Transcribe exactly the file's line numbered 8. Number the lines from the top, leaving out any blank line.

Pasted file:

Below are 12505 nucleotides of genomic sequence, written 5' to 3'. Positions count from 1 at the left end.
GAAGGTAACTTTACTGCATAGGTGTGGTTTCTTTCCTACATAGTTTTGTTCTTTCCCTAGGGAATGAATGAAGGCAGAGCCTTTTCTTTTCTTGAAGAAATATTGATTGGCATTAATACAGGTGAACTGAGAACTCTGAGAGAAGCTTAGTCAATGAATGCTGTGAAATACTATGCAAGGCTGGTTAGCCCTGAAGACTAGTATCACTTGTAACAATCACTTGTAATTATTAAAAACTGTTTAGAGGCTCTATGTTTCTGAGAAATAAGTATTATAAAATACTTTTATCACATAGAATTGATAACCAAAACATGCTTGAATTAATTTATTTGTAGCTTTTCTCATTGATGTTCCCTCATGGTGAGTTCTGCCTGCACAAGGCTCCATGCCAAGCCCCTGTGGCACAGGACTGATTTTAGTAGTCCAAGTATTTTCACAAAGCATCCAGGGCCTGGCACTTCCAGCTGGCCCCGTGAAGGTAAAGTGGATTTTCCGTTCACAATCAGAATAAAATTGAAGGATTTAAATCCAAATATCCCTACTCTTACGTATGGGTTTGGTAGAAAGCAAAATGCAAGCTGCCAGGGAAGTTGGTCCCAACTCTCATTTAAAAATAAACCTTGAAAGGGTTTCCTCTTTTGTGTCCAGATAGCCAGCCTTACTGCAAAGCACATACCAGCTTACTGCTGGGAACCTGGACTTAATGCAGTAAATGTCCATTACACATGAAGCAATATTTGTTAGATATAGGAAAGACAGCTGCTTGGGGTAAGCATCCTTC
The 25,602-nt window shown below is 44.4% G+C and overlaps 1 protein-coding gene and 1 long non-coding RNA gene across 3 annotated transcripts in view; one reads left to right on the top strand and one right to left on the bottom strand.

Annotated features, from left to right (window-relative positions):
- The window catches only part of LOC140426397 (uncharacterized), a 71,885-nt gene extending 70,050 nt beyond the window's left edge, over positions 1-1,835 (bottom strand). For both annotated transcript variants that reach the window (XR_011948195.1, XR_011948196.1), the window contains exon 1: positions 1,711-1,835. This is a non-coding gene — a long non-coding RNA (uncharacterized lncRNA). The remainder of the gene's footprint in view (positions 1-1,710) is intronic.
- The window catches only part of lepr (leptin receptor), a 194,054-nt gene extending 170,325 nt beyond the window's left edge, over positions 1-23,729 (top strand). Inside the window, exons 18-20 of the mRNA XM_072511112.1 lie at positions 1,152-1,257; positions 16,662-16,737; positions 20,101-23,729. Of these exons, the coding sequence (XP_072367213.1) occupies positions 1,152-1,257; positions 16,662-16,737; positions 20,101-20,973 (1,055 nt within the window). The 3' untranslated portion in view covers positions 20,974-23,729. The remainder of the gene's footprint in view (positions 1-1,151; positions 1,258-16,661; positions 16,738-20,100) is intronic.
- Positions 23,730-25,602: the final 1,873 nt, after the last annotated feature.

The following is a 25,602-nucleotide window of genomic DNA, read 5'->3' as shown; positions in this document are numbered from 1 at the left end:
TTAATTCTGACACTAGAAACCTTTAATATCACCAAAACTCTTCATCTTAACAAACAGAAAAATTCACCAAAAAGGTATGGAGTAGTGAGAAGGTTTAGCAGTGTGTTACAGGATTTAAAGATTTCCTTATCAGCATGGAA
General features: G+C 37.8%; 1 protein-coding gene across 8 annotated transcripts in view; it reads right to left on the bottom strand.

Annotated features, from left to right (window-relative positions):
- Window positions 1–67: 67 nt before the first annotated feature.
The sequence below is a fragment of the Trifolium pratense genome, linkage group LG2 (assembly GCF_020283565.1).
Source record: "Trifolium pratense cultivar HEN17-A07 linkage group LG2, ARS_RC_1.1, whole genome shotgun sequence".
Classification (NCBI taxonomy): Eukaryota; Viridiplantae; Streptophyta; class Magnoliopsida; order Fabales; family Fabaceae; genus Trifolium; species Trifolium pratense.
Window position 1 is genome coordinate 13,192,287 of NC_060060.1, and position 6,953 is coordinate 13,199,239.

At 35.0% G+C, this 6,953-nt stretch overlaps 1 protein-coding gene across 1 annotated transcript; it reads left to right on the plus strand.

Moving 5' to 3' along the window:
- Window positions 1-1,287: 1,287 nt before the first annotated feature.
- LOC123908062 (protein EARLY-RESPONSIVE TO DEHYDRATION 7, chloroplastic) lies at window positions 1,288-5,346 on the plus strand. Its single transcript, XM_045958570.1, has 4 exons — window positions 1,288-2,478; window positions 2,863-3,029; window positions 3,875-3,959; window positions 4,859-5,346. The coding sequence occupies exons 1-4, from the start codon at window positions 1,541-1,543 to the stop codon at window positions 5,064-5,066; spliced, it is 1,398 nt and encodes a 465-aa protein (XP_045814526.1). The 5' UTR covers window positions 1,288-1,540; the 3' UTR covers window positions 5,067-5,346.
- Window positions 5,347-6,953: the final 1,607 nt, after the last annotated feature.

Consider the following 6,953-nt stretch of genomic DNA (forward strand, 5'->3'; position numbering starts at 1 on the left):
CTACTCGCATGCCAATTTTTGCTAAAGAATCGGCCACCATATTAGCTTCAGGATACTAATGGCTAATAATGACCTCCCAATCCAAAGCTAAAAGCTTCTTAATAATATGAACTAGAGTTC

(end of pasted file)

The following is a 25,602-nucleotide window of genomic DNA, read 5'->3' as shown; positions in this document are numbered from 1 at the left end: